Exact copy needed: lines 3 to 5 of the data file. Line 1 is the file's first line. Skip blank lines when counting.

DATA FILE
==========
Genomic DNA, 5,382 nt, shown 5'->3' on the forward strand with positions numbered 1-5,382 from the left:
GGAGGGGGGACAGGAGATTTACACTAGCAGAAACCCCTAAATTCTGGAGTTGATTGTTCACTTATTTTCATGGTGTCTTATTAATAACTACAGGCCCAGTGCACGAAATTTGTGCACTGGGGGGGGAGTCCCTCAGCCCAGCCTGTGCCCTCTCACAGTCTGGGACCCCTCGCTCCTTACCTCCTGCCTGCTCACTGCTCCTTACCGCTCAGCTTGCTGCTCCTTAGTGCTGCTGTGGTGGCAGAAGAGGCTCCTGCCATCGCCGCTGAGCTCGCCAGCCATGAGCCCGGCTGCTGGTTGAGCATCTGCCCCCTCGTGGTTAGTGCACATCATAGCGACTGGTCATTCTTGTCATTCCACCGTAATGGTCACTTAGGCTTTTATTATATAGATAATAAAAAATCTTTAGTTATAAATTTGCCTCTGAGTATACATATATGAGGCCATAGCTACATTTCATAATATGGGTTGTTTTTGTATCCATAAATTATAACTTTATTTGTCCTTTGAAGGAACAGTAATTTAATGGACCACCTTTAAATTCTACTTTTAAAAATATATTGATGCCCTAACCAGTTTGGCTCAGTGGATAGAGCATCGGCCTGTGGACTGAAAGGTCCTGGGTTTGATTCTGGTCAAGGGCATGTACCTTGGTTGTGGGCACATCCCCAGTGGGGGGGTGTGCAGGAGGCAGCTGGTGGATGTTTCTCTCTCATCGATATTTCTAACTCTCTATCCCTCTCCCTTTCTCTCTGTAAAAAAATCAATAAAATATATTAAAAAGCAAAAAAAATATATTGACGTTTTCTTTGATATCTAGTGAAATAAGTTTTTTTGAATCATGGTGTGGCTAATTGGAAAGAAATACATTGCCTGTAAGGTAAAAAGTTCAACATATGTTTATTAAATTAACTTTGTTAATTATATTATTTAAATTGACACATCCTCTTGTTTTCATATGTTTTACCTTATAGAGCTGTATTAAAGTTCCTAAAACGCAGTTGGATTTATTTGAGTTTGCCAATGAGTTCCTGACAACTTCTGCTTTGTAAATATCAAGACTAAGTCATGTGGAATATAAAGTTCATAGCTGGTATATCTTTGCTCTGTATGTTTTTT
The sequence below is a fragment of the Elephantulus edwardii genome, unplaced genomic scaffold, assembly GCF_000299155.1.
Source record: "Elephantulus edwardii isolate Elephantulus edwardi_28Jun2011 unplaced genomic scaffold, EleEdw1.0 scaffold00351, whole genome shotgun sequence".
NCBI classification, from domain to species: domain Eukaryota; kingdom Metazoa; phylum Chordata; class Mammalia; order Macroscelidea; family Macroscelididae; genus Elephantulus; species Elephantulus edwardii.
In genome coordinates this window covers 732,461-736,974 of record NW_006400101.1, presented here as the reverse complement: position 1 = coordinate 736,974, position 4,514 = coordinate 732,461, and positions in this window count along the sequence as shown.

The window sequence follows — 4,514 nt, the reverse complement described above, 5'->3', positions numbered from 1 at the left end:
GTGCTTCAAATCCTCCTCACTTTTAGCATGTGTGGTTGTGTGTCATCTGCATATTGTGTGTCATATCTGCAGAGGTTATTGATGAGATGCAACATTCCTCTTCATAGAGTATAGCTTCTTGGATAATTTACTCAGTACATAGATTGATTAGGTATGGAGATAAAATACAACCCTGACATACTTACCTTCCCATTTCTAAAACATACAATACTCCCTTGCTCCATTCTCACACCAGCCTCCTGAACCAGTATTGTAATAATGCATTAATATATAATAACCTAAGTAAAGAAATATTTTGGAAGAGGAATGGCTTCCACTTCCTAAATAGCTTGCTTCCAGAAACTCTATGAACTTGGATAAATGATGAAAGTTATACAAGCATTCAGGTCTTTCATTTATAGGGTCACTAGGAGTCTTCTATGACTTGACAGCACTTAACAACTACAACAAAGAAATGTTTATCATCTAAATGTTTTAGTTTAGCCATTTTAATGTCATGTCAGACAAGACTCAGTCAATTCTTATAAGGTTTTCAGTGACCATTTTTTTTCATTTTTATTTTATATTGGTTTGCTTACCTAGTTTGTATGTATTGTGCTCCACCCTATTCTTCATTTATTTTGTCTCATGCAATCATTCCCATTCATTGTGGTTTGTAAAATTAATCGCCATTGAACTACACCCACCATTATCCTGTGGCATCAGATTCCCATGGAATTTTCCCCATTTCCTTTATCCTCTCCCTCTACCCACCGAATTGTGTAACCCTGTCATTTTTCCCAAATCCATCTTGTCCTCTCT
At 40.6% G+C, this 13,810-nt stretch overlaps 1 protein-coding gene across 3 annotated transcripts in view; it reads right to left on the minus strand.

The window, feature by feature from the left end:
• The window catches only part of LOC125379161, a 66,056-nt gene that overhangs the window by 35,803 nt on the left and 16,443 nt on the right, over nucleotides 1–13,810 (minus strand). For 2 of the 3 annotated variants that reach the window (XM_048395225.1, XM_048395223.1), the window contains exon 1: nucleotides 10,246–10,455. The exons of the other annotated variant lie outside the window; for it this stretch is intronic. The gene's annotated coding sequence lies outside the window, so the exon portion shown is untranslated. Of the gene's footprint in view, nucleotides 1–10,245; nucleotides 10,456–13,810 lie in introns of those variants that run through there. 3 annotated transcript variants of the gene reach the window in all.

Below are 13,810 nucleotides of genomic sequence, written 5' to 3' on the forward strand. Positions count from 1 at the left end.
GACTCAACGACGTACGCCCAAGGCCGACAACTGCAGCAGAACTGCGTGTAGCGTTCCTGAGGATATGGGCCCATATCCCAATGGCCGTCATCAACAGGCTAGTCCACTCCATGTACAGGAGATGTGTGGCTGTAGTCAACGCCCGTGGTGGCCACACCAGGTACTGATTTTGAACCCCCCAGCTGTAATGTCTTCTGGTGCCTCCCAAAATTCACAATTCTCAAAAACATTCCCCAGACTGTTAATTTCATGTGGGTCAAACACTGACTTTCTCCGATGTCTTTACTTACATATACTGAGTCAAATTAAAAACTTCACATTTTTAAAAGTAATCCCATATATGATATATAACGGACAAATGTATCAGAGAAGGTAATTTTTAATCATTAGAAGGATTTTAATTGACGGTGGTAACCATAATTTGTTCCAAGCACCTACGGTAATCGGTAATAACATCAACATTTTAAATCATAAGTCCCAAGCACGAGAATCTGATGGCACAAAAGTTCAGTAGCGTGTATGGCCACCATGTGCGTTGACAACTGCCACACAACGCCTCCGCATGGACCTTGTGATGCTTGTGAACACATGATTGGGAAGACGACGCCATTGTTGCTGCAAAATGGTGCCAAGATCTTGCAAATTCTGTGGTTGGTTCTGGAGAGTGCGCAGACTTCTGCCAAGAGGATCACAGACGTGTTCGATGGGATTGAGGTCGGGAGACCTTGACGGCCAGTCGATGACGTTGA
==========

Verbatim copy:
The sequence below is a fragment of the Elephantulus edwardii genome, unplaced genomic scaffold, assembly GCF_000299155.1.
Source record: "Elephantulus edwardii isolate Elephantulus edwardi_28Jun2011 unplaced genomic scaffold, EleEdw1.0 scaffold00351, whole genome shotgun sequence".
NCBI classification, from domain to species: domain Eukaryota; kingdom Metazoa; phylum Chordata; class Mammalia; order Macroscelidea; family Macroscelididae; genus Elephantulus; species Elephantulus edwardii.